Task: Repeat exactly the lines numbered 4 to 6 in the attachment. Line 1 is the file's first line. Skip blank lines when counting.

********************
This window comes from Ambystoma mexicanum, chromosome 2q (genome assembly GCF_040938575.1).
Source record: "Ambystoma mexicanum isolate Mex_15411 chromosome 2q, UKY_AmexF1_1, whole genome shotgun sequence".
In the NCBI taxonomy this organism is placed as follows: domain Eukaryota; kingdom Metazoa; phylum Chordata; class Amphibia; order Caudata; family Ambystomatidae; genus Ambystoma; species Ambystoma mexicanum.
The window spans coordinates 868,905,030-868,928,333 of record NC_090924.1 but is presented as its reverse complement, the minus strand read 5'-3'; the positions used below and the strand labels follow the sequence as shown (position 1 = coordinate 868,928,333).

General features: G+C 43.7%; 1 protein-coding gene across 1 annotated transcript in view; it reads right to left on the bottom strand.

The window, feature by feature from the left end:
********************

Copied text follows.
The window spans coordinates 868,905,030-868,928,333 of record NC_090924.1 but is presented as its reverse complement, the minus strand read 5'-3'; the positions used below and the strand labels follow the sequence as shown (position 1 = coordinate 868,928,333).

General features: G+C 43.7%; 1 protein-coding gene across 1 annotated transcript in view; it reads right to left on the bottom strand.

The window, feature by feature from the left end: